Open Access and Creative Commons

Open Access and Copyright 

Open access resources are free for everyone to access and read. Even though a resource is open access it is not always copyright free. Whilst anyone can access an open access resource, what you can do with it is determined by its copyright status.

  • If a resource is in the public domain (copyright has expired) you can use the content freely.  To determine the Public domain status of works in Australia, visit the Duration of Copyright page.
  • If it has been made available under a Creative Commons or similar open licence, it can be re-used under the conditions defined on the licence. 

Finding Open access resources

There are free browser extensions that can help find open access content:

You may come across open access journals and articles within CQUniversity databases. These are often identified by the open access icon, an orange and white open padlock. Please ensure that if you use open access content from these databases, the link is to the site from which the article is freely available.

The library also has filters available in both Library Search and our database list to find Open Access Material, please read the help guide for more information. 

Creative Commons

What is Creative Commons

Creative Commons (CC) is an international non-profit organisation that provides free licences and tools that allow for resources to be re-used by other creators. 

  • Creative Commons supports copyright and the right of creators to control the use of their work.
  • CC licenses allow users to: copy the work, distribute it, display or perform it in public, and make digital public performances of it.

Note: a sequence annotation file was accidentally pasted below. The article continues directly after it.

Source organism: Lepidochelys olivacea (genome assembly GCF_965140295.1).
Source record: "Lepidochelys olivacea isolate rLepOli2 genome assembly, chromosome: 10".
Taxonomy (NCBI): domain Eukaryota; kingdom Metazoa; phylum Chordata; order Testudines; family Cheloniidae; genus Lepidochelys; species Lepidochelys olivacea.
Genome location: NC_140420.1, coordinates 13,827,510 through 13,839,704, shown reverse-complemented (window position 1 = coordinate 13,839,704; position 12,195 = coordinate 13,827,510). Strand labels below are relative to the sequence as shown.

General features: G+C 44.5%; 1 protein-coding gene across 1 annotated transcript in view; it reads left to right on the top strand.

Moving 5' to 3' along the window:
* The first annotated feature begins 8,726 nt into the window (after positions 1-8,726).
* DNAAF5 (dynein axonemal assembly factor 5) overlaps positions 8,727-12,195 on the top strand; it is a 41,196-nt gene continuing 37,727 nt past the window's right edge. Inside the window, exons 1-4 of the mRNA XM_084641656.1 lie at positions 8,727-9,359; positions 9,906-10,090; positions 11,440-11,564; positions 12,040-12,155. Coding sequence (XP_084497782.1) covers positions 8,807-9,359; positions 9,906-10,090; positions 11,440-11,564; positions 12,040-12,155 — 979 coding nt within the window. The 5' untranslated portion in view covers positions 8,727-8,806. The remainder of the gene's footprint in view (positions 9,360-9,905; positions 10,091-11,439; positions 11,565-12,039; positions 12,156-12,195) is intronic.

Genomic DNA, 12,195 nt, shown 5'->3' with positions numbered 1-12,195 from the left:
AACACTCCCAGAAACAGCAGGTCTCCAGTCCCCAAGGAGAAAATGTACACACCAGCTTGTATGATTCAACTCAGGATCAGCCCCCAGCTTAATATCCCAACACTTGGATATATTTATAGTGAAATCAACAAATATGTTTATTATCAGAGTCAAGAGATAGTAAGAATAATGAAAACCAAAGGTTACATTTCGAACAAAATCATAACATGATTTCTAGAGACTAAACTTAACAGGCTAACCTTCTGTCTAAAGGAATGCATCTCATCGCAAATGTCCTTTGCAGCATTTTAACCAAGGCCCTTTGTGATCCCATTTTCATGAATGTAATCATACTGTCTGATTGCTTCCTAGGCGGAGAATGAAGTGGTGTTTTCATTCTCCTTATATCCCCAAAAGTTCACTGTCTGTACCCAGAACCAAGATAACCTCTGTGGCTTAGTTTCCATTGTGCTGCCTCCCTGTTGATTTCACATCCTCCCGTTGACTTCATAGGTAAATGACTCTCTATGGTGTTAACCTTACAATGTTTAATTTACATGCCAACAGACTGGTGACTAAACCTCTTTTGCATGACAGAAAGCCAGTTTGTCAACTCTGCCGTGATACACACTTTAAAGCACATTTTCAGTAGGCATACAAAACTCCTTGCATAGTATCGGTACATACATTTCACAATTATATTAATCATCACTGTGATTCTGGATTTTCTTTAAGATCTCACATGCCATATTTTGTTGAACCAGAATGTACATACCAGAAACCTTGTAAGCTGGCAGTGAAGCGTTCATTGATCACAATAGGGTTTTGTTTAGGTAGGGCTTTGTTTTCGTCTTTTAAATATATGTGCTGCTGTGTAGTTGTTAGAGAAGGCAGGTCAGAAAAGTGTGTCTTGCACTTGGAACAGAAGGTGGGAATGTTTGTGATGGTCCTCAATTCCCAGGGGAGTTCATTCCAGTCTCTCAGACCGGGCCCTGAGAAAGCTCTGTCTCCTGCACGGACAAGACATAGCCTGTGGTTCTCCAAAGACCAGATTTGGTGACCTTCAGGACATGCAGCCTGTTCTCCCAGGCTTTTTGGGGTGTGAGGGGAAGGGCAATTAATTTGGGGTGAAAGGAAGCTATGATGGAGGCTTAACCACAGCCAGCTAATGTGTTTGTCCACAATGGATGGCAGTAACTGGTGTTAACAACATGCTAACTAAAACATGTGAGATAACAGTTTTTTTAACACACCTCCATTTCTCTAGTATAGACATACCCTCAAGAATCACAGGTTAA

• There are a number of CC licences which allow commercial use of a work.
  • If the conditions of the CC licence are  ignored by using the material in a way not permitted, it is a breach of copyright and standard copyright laws apply.

Finding Creative Commons Material

The Creative Common search page allows you to find useful search engines for a variety of Creative Commons resources.

Using Creative Commons Material

CC licences all include an attribution (BY) component. They can also include a combination of 3 other components: No Derivatives (ND), Non-commercial (NC) and Share Alike(SA). There are 6 licence combinations as well as CC0 (Public Domain licensing). Full details of these different licences are available from the Creative Commons website. To see how these licences work in context watch the Creative Commons kiwi video.

Attribution and quotation

For the inclusion of quotations from Creative Commons works, you will only need to reference or cite the work in accordance with the specific style guidelines you are using. Referencing guides can be found on MyCQU. 

If you use the entirety of Creative Commons works, such as images, in your assignments, research, or lecture materials, you will need to attribute the work to the author. To attribute a CC work, include the following details:

  • Title of the work
  • Author / Creator of the work
  • The URL of the original work.
  • The specific CC license abbreviation, e.g. CC BY NC 4.0. This should be a link to the license page on the Creative Commons website where possible.

For more information see the Best practices for attribution by Creative Commons.

Any adapted/derivative works you create will need the citation of the new work and the full attribution to the adapted work.